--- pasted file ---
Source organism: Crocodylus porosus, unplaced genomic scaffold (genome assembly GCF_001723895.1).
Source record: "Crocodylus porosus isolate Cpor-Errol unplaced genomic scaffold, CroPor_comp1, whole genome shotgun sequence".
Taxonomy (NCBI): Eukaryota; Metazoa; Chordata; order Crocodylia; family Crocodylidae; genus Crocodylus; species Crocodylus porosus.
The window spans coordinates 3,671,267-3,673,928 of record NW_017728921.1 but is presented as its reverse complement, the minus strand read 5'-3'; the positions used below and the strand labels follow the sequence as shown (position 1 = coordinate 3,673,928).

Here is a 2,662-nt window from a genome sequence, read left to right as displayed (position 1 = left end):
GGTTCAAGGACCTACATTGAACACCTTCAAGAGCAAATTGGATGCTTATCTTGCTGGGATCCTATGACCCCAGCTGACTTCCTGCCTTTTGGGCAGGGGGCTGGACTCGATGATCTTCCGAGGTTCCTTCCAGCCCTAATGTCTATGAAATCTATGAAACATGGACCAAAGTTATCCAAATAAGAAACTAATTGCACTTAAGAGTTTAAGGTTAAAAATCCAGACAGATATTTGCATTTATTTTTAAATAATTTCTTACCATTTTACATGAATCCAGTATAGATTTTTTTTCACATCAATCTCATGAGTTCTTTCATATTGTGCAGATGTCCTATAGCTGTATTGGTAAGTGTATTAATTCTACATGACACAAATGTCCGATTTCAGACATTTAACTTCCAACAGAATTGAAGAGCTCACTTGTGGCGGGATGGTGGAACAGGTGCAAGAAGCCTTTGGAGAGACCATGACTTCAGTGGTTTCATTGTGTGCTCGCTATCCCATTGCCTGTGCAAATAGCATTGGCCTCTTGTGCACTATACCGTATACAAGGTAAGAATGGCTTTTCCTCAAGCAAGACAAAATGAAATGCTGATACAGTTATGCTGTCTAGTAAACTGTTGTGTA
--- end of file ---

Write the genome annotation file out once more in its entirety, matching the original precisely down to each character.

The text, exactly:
Source organism: Crocodylus porosus, unplaced genomic scaffold (genome assembly GCF_001723895.1).
Source record: "Crocodylus porosus isolate Cpor-Errol unplaced genomic scaffold, CroPor_comp1, whole genome shotgun sequence".
Taxonomy (NCBI): Eukaryota; Metazoa; Chordata; order Crocodylia; family Crocodylidae; genus Crocodylus; species Crocodylus porosus.
The window spans coordinates 3,671,267-3,673,928 of record NW_017728921.1 but is presented as its reverse complement, the minus strand read 5'-3'; the positions used below and the strand labels follow the sequence as shown (position 1 = coordinate 3,673,928).

Here is a 2,662-nt window from a genome sequence, read left to right as displayed (position 1 = left end):
GGTTCAAGGACCTACATTGAACACCTTCAAGAGCAAATTGGATGCTTATCTTGCTGGGATCCTATGACCCCAGCTGACTTCCTGCCTTTTGGGCAGGGGGCTGGACTCGATGATCTTCCGAGGTTCCTTCCAGCCCTAATGTCTATGAAATCTATGAAACATGGACCAAAGTTATCCAAATAAGAAACTAATTGCACTTAAGAGTTTAAGGTTAAAAATCCAGACAGATATTTGCATTTATTTTTAAATAATTTCTTACCATTTTACATGAATCCAGTATAGATTTTTTTTCACATCAATCTCATGAGTTCTTTCATATTGTGCAGATGTCCTATAGCTGTATTGGTAAGTGTATTAATTCTACATGACACAAATGTCCGATTTCAGACATTTAACTTCCAACAGAATTGAAGAGCTCACTTGTGGCGGGATGGTGGAACAGGTGCAAGAAGCCTTTGGAGAGACCATGACTTCAGTGGTTTCATTGTGTGCTCGCTATCCCATTGCCTGTGCAAATAGCATTGGCCTCTTGTGCACTATACCGTATACAAGGTAAGAATGGCTTTTCCTCAAGCAAGACAAAATGAAATGCTGATACAGTTATGCTGTCTAGTAAACTGTTGTGTA